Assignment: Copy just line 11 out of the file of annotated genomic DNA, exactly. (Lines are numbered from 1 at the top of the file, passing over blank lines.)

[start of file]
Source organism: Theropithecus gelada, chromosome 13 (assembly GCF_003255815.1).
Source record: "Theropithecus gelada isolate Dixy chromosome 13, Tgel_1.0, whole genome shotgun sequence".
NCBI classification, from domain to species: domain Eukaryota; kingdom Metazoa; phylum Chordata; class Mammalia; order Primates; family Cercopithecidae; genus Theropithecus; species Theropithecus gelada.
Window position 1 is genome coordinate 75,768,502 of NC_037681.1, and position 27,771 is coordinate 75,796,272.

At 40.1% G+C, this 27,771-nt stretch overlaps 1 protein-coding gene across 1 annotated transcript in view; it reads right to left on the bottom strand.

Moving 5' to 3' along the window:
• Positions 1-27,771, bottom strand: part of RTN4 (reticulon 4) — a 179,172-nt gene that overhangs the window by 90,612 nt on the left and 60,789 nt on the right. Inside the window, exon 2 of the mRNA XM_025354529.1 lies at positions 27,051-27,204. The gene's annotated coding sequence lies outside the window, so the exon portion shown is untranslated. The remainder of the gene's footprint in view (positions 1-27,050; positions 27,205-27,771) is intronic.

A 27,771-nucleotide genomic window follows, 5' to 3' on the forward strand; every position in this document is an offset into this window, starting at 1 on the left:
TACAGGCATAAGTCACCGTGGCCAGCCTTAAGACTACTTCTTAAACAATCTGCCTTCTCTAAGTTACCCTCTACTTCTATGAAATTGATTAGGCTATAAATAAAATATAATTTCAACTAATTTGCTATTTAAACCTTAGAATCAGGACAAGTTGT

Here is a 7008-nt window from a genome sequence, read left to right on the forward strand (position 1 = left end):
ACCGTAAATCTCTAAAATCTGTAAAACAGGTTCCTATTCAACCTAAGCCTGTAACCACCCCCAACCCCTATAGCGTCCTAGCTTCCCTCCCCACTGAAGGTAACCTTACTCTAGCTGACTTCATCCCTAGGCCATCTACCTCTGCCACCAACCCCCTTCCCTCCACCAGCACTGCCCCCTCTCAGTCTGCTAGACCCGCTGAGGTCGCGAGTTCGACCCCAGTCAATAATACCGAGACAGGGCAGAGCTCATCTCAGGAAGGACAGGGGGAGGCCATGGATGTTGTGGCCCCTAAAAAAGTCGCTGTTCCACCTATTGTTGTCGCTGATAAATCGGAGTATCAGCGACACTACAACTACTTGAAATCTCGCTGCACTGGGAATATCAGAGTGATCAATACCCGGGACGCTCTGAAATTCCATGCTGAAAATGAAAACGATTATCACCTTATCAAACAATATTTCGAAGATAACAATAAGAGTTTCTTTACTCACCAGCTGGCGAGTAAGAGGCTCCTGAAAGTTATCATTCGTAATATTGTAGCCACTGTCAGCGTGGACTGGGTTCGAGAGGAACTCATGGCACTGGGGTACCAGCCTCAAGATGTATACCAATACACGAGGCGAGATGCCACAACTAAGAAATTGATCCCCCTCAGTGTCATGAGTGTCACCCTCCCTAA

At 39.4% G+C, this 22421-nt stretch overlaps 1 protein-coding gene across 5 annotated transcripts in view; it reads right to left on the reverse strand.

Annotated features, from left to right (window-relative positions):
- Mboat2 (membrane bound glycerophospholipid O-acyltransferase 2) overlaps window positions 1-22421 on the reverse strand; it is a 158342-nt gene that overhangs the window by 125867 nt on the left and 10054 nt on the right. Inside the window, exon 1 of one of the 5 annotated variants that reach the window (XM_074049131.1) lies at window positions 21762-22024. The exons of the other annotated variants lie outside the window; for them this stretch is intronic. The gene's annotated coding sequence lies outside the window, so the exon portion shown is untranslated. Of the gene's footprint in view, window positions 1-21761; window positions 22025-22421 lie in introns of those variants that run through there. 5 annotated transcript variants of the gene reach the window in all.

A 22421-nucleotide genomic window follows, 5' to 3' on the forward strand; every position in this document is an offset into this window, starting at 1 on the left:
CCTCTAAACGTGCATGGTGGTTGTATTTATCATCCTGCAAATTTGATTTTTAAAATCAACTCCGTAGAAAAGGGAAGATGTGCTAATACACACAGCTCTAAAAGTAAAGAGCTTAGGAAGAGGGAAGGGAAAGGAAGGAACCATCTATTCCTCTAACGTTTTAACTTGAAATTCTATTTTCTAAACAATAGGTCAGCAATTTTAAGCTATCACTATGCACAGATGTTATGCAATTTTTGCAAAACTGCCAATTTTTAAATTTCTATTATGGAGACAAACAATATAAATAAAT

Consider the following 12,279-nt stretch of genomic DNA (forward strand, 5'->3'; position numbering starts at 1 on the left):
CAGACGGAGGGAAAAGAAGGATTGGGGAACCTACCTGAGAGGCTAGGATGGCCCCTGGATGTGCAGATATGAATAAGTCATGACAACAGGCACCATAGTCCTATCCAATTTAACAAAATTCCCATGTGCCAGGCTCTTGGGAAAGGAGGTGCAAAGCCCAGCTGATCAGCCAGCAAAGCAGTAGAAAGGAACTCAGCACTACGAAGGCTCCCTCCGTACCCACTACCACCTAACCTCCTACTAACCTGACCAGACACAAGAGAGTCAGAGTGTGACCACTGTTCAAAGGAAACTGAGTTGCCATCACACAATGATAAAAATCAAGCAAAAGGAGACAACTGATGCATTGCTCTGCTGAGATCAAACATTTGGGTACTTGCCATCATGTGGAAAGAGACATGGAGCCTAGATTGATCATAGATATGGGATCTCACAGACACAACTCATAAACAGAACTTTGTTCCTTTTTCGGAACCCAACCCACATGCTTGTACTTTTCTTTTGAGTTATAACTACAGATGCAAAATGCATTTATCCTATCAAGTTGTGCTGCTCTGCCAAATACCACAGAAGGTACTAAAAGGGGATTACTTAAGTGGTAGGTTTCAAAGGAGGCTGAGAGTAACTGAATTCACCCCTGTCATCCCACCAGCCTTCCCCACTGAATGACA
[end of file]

ACCGTAAATCTCTAAAATCTGTAAAACAGGTTCCTATTCAACCTAAGCCTGTAACCACCCCCAACCCCTATAGCGTCCTAGCTTCCCTCCCCACTGAAGGTAACCTTACTCTAGCTGACTTCATCCCTAGGCCATCTACCTCTGCCACCAACCCCCTTCCCTCCACCAGCACTGCCCCCTCTCAGTCTGCTAGACCCGCTGAGGTCGCGAGTTCGACCCCAGTCAATAATACCGAGACAGGGCAGAGCTCATCTCAGGAAGGACAGGGGGAGGCCATGGATGTTGTGGCCCCTAAAAAAGTCGCTGTTCCACCTATTGTTGTCGCTGATAAATCGGAGTATCAGCGACACTACAACTACTTGAAATCTCGCTGCACTGGGAATATCAGAGTGATCAATACCCGGGACGCTCTGAAATTCCATGCTGAAAATGAAAACGATTATCACCTTATCAAACAATATTTCGAAGATAACAATAAGAGTTTCTTTACTCACCAGCTGGCGAGTAAGAGGCTCCTGAAAGTTATCATTCGTAATATTGTAGCCACTGTCAGCGTGGACTGGGTTCGAGAGGAACTCATGGCACTGGGGTACCAGCCTCAAGATGTATACCAATACACGAGGCGAGATGCCACAACTAAGAAATTGATCCCCCTCAGTGTCATGAGTGTCACCCTCCCTAA